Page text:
How To Ask For A Raise With Confidence
Asking for a raise can feel scary, but it’s something that everybody should do because how else are you going to get more money?
Are you going to rely on someone else to determine what you’re worth and whether you deserve a raise? I know with some companies, receiving a raise is automatic, but even if everyone in the company gets the 2% or 3% raise, the employees may barely be keeping up with inflation.
So no matter where you are, no matter what company you’re working for, whether big or small, I recommend that you start asking for a raise on a fairly regular basis.
Here are my tips for asking for a raise:
- Make an appointment to talk with your boss about your compensation. This way your boss is ready to have the conversation and you don’t catch them off-guard. It’s important to be firm and confident.
- Have statistics (if possible) and factual evidence of your contributions to the organization. It could be certain metrics or perhaps evidence of sales, or savings that you’ve made for the company. If you can prove that you contribute to the company’s revenue or expense cutting the more likely you are to be successful in your ask. Don’t just ask for a raise because you have some extra personal expenses!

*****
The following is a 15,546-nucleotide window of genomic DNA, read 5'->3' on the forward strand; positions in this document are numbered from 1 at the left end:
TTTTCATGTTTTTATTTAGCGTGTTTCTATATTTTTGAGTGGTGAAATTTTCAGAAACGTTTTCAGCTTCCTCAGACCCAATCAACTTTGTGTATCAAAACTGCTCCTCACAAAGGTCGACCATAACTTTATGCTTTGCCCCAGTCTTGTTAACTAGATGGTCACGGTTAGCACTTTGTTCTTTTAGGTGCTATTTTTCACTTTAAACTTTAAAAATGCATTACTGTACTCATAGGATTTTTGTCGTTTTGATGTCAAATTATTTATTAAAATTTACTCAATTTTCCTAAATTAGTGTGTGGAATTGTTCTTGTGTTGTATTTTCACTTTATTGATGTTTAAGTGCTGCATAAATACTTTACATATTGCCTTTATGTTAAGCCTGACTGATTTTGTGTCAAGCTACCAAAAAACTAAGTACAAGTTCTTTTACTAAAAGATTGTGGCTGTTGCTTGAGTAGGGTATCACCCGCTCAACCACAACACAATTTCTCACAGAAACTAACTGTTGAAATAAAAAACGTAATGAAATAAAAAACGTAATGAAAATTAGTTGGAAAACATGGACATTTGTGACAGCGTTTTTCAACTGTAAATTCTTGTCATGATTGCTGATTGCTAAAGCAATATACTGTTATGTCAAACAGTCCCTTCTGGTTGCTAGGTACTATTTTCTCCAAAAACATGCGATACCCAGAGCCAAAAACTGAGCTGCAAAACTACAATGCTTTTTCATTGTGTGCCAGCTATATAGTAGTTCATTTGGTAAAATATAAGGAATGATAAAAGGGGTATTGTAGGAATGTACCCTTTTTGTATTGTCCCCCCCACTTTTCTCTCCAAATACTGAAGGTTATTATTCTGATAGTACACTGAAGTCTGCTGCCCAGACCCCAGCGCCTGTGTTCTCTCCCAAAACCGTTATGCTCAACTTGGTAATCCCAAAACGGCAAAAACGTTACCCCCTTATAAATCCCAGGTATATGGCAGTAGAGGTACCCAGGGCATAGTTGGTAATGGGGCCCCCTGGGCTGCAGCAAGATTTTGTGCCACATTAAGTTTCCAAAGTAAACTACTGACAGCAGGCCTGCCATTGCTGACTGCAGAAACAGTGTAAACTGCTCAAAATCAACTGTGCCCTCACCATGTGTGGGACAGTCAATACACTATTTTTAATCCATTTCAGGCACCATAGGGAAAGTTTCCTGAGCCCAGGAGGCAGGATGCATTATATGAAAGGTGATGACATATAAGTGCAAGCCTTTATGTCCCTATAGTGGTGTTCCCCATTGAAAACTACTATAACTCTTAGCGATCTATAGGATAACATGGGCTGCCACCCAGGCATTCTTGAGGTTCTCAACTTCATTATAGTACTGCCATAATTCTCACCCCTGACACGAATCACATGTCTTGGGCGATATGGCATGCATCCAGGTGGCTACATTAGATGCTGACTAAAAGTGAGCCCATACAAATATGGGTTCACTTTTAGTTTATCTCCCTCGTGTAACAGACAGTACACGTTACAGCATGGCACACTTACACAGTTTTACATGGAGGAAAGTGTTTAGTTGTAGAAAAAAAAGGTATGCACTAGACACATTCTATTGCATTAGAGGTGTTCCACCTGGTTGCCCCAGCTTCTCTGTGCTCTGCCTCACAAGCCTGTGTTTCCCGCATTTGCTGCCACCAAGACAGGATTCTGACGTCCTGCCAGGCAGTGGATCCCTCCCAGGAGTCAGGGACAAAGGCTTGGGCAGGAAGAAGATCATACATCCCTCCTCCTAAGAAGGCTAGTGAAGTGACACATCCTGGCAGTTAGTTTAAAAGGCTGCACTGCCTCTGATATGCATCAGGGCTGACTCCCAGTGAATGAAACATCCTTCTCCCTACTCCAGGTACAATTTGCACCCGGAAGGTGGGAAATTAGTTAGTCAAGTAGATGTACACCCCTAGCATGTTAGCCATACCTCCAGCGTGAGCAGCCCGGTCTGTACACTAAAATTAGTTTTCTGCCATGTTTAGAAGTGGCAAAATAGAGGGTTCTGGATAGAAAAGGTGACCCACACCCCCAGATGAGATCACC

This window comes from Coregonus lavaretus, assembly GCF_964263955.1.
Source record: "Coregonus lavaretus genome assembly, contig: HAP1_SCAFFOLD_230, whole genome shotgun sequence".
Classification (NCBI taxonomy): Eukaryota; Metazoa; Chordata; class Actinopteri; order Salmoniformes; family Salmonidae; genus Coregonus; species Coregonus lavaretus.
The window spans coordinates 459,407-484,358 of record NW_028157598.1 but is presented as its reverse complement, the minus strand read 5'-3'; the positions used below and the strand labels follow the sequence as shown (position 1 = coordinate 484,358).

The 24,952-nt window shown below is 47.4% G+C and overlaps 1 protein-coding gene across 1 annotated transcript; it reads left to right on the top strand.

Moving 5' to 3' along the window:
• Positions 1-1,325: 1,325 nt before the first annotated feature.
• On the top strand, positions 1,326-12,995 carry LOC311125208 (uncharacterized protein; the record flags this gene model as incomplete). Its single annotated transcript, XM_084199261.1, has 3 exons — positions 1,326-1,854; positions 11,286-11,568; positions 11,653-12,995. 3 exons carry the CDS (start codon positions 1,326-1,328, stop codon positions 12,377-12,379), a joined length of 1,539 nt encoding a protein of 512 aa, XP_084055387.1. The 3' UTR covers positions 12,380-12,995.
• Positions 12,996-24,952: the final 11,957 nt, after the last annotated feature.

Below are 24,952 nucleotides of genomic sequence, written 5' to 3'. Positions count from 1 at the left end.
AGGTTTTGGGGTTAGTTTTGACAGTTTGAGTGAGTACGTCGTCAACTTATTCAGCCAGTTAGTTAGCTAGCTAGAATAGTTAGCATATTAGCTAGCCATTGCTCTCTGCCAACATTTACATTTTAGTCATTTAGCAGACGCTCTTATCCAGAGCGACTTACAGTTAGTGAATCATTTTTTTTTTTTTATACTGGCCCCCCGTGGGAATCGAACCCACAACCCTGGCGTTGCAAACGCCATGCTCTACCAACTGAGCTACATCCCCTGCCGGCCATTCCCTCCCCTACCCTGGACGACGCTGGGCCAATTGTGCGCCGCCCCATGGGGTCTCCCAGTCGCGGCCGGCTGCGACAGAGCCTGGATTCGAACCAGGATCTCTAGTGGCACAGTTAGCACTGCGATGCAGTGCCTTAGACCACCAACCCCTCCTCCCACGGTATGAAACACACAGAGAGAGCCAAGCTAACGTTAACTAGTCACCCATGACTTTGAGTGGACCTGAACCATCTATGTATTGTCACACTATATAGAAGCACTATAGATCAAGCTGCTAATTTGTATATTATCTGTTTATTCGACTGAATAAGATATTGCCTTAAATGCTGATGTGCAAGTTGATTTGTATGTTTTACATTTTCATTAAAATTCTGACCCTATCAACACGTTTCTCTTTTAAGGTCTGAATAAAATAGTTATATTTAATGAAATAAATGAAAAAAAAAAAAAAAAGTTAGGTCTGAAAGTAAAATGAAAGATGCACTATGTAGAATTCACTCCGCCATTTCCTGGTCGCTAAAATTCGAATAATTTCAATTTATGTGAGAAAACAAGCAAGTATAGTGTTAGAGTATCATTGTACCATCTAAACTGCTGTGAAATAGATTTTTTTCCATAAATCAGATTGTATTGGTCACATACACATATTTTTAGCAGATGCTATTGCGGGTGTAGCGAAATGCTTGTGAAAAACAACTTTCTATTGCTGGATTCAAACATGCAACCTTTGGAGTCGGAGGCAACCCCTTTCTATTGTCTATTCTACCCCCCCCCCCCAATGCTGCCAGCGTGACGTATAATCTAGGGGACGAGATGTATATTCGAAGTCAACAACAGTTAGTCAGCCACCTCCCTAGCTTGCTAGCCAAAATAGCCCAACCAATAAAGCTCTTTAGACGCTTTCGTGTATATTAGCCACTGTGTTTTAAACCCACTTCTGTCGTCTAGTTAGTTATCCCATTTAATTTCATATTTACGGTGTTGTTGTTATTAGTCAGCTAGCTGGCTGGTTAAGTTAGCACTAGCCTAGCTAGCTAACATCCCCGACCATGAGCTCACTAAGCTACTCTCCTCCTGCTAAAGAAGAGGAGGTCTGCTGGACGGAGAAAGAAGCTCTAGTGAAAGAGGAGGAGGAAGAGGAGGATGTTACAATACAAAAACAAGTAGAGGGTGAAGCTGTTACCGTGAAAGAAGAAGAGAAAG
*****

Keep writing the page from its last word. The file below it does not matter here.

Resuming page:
- Do some research. Take a look at other job postings at related companies and see how much others in similar positions to yours are being paid. I’m not saying that you should go to your boss and say that company X is paying much more and threaten to leave. No, that’s not a good idea, but if you go to your boss with an idea of what others in a similar position in different companies are being compensated, then you know what a reasonable amount to ask for would be.
- Ask for something specific. Don’t just walk into your boss’ office and ask for “more money”. I recommend you ask for a little more than you think they might actually give you. If, for example, you ask for a 5% raise, after having a conversation with HR, your boss might come back with an offer of 3% to 4%. However if you just ask for “more money”, you might only be offered 1.5%, which is not what you were expecting and will be a little late to negotiate. Also, you’ll want to have in mind what type of compensation you are asking for. It could be a percentage of your salary, or it could be a dollar amount per hour, perhaps an increase in commission.
- It’s important to consider the timing for your ask. I don’t know if this true for all cases I’ve had more success asking for a raise at the time of year when not all the raises are being handed out. Perhaps halfway through the year when you’re having a mid-year review.
The amount that you negotiate for this year forms a baseline for how much you’re going to be able to get in terms of increases down the road and will impact your financial future.
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